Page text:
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Health and Family Services Cabinet
New National County Health Rankings Report Gives Kentuckians a Local Health Snapshot

Press Release Date:  Wednesday, February 17, 2010  
Contact Information:  Media Contact: Gwenda Bond or Beth Fisher (502) 564-6786, ext. 3325 or 4012  

Report Shows How Multiple Factors Can Influence Health

FRANKFORT, Ky. (Feb. 17, 2010)  – The first-ever County Health Rankings report released today by the University of Wisconsin Population Health Institute and the Robert Wood Johnson Foundation will provide Kentuckians—and citizens across the nation—a county-by-county snapshot of the overall health of their communities.
     "We hope this new report will be useful to our counties in targeting their health efforts," said William Hacker, M.D., commissioner of public health in Kentucky. "The establishment of baseline data in the early years of this report will give state and local health leaders an important new tool to assist in tracking our communities' progress in continuing to tackle health issues in the years ahead. We all know that, as a state, Kentucky faces many challenges in improving our health status, but we are committed to doing so."
     The County Health Rankings are the first to rank the overall health of the counties in all 50 states—more than 3,000 total—by using a standard formula to measure how healthy people are and how long they live. Counties receive two overall rankings, one for health outcomes—which represent how healthy a county is—and one for health factors—which looks at what influences the health of the county. Boone County ranked as having the healthiest residents in Kentucky, while Woodford County ranked highest in good health factors, according to a new report.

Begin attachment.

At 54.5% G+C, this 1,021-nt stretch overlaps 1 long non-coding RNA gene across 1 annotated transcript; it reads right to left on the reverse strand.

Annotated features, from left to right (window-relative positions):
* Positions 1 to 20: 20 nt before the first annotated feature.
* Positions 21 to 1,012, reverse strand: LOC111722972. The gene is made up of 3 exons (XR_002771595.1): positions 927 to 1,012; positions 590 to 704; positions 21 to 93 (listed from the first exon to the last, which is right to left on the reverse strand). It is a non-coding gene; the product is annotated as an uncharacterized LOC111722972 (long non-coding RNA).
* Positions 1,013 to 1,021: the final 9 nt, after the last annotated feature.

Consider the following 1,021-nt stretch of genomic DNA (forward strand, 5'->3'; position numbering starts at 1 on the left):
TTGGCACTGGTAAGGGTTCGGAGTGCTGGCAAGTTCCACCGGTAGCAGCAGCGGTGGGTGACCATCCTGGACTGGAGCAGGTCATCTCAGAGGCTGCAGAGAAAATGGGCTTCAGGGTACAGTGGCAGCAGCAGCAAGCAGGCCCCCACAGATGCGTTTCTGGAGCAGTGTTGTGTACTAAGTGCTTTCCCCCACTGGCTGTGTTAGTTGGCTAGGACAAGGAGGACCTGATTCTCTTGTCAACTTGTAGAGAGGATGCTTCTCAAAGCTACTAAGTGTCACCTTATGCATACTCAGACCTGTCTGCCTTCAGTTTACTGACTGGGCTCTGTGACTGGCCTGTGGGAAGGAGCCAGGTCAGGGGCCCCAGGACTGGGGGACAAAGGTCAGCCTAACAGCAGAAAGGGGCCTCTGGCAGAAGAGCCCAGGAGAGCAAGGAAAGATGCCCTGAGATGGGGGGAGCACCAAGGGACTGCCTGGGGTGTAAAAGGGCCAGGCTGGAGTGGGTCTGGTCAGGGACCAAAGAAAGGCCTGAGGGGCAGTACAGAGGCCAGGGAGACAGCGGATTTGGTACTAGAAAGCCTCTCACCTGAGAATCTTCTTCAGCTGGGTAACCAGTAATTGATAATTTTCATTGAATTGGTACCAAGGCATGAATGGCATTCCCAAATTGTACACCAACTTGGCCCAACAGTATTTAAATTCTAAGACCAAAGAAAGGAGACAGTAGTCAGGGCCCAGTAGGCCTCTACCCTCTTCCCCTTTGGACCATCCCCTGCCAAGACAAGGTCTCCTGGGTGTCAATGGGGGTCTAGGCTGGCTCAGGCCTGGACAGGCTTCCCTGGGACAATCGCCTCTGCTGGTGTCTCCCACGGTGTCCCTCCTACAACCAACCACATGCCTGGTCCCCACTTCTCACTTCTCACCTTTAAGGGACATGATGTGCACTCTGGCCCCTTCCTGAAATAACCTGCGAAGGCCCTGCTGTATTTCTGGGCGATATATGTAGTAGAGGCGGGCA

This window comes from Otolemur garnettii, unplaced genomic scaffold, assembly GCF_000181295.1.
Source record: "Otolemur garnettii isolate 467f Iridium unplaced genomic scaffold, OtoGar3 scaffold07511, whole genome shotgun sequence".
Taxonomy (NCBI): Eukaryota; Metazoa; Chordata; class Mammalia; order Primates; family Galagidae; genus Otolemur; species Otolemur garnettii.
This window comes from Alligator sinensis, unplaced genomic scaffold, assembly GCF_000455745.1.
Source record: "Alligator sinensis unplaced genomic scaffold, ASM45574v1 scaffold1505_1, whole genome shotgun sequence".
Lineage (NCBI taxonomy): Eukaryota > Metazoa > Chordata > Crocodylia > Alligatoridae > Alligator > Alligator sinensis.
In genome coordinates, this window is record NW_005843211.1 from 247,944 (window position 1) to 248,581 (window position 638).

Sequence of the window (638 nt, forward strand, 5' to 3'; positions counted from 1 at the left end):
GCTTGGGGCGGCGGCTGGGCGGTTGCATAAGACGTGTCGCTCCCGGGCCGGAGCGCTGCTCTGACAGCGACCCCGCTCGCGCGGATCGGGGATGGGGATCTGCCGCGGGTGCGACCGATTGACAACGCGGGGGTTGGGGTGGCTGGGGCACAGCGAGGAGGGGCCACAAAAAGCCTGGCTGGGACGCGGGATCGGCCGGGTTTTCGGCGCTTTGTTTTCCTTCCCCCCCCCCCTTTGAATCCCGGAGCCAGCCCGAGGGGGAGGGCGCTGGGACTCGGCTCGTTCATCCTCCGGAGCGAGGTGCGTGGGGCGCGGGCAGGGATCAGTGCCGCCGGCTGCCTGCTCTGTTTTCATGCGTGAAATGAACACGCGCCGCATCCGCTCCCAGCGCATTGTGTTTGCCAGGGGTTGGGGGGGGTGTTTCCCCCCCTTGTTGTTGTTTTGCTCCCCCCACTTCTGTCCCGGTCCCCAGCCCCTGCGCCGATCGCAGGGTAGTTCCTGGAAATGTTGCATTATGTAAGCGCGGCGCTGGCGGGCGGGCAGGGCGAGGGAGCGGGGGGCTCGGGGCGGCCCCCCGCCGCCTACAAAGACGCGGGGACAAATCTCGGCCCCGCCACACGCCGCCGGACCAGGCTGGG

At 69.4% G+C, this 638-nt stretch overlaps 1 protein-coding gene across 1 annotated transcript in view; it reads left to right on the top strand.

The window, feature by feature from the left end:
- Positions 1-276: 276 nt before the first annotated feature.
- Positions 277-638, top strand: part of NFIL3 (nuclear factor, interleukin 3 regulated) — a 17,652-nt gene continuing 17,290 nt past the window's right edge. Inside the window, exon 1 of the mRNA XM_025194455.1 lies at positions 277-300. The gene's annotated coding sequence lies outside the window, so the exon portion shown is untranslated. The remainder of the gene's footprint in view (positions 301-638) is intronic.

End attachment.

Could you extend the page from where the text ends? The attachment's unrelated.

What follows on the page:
“This report shows us that there are big differences in overall health across Kentucky's counties, due to many factors, ranging from individual behavior to quality of health care, to education and jobs, to access to healthy foods, and to quality of the air,” said Patrick Remington, M.D., M.P.H., associate dean for public health, University of Wisconsin School of Medicine and Public Health. “For the first time, every person can compare the overall health of their county to the health of other counties in Kentucky, and also see where the state needs to improve.”
     The online report, available at, includes a snapshot of each county in Kentucky with a color-coded map comparing each county’s overall health ranking. Researchers used five measures to assess the level of overall health or “health outcomes” for Kentucky by county:  the rate of people dying before age 75; the percent of people who report being in fair or poor health; the numbers of days people report being in poor physical and poor mental health; and the rate of low-birthweight infants.
    The report then looks at factors that affect people’s health within four categories:  health behavior; clinical care; social and economic factors; and physical environment. Among the many health factors looked at were rates of adult smoking; adult obesity; binge drinking and teenage pregnancy; the number of uninsured, the availability of primary care providers and preventable hospital stays; rates of high school graduation; number of children in poverty; rates of violent crime;  access to healthy foods; air pollution levels; and liquor store density.
     “These rankings demonstrate that health happens where we live, learn, work and play. And much of what influences how healthy we are and how long we live happens outside the doctor’s office,” said Risa Lavizzo-Mourey, M.D., M.B.A., president and CEO of the Robert Wood Johnson Foundation. “We hope the County Health Rankings spur all sectors—government, business, community and faith-based groups, education and public health—to work together on solutions that address barriers to good health and help all Americans lead healthier lives.” 
     “It’s easier for people to lead a healthy lifestyle when they live in a healthy community—such as one that has expanded early childhood education, enacted smoke-free laws, increased access to healthier foods, or created more opportunities for physical activity,” said Remington, of the University of Wisconsin. “We hope this report can mobilize community leaders to learn what is making their residents unhealthy and take action to invest in programs and policy changes that improve health,” he added. 

For more information on Kentucky's county rankings, please visit



Last Updated 2/17/2010